One hundred years ago a Scientific American article about the history and large-scale structure of the universe would have been almost completely wrong. In 1908 scientists thought our galaxy constituted the entire universe. They considered it an “island universe,” an isolated cluster of stars surrounded by an infinite void. We now know that our galaxy is one of more than 400 billion galaxies in the observable universe. In 1908 the scientific consensus was that the universe was static and eternal. The beginning of the universe in a fiery big bang was not even remotely suspected. The synthesis of elements in the first few moments of the big bang and inside the cores of stars was not understood. The expansion of space and its possible curvature in response to matter was not dreamed of. Recognition of the fact that all of space is bathed in radiation, providing a ghostly image of the cool afterglow of creation, would have to await the development of modern technologies designed not to explore eternity but to allow humans to phone home.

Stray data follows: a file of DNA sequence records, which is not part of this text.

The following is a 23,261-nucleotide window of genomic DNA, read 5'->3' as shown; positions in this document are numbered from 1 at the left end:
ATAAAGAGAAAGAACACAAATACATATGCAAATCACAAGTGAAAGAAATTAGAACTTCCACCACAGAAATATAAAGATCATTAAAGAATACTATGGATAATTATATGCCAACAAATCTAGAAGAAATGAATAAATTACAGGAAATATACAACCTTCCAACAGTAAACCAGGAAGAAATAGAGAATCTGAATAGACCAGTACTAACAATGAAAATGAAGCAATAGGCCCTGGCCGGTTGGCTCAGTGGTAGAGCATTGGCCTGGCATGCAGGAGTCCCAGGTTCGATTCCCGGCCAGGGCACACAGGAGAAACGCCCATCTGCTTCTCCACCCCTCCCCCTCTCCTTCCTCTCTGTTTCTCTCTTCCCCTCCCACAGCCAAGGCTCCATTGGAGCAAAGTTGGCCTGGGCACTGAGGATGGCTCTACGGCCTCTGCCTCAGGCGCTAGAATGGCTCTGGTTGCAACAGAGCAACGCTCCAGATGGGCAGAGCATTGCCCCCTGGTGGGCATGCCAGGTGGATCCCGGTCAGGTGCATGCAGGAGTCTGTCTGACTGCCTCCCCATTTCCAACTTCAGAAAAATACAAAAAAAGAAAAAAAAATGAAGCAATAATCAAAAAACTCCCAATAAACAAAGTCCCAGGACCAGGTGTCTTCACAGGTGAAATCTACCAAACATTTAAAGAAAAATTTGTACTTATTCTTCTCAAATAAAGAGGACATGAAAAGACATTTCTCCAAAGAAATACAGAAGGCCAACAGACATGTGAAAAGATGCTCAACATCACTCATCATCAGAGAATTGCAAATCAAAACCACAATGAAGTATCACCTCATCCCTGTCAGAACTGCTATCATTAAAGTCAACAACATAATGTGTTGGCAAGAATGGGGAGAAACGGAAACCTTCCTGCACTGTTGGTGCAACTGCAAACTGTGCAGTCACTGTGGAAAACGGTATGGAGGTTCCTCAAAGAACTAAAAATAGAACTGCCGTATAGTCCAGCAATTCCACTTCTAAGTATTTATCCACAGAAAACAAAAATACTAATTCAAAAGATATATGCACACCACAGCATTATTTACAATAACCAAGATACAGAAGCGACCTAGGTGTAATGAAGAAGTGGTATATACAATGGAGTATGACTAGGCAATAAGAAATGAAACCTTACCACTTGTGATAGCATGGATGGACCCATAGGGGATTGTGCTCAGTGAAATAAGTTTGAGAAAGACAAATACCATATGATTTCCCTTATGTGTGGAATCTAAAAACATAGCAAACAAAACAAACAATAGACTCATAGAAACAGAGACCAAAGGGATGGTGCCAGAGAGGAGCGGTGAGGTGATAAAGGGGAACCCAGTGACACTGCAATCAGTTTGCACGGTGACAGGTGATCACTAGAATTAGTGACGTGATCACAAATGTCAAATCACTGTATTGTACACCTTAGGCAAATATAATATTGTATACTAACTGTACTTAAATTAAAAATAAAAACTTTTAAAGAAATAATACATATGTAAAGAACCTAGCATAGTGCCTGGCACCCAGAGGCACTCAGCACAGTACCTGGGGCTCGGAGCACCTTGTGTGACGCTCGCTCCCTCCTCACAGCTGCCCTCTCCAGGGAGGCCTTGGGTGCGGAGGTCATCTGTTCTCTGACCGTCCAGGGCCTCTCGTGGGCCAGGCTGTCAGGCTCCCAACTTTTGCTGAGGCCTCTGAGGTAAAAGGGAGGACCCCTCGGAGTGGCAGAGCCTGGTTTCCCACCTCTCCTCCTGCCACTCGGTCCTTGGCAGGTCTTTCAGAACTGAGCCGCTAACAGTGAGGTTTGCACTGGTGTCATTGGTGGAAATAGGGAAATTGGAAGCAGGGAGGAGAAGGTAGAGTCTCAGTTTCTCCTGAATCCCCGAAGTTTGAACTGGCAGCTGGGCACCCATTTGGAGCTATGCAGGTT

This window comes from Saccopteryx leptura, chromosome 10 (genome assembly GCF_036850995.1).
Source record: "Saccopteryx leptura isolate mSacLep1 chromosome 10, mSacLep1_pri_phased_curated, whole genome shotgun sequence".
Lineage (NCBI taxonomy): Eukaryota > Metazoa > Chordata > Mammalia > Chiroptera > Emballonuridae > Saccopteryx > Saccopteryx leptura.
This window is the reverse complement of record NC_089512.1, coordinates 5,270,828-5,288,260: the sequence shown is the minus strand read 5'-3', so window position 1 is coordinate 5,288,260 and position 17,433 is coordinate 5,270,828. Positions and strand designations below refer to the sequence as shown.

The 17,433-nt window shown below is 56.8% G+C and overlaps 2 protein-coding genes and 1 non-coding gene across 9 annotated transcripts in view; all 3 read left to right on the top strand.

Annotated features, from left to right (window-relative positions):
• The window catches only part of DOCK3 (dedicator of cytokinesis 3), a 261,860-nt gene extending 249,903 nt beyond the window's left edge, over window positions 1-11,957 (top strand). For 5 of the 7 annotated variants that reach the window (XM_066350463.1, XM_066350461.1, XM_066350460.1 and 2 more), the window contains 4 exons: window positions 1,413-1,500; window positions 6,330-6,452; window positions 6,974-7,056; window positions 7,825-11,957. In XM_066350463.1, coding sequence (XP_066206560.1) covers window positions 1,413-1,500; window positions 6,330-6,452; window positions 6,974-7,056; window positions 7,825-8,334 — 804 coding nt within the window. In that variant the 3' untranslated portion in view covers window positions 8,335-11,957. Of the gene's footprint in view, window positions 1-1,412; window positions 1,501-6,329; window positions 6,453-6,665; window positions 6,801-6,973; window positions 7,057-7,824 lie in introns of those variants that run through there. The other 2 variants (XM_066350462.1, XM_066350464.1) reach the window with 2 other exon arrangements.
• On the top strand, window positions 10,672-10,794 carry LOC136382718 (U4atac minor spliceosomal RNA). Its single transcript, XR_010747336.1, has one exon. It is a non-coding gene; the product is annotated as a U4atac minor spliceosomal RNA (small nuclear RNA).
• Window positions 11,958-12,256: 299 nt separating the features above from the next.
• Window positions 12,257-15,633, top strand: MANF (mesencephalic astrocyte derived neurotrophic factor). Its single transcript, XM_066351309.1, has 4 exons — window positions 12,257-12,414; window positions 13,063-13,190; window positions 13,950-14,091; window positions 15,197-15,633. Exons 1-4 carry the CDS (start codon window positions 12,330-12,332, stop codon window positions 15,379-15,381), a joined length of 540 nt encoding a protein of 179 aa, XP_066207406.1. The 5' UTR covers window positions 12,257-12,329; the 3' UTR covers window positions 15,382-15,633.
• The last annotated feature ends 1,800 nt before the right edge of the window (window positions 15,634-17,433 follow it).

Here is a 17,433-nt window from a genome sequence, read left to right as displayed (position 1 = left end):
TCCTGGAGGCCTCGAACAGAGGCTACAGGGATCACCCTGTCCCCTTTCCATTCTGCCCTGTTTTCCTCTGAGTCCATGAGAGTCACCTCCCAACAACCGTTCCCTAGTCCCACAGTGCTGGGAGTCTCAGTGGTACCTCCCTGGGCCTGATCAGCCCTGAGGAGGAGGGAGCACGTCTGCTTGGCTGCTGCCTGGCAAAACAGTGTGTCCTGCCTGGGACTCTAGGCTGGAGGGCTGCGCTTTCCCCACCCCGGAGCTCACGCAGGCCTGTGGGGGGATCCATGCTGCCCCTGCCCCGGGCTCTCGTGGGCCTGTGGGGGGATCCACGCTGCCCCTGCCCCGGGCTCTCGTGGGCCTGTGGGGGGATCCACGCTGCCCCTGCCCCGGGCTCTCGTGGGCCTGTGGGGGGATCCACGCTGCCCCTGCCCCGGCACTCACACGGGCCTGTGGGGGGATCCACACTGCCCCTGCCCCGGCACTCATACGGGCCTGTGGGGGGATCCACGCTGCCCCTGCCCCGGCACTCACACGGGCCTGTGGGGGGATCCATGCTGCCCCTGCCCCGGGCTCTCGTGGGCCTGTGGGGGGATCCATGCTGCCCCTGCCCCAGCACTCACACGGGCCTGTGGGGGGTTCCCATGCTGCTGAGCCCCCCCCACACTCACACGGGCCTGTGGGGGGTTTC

It is hard to think of an area of intellectual inquiry that has changed more in the past century than cosmology, and the shift has transformed how we view the world. But must science in the future always reflect more empirical knowledge than existed in the past? Our recent work suggests that on cosmic timescales, the answer is no. We may be living in the only epoch in the history of the universe when scientists can achieve an accurate understanding of the true nature of the universe.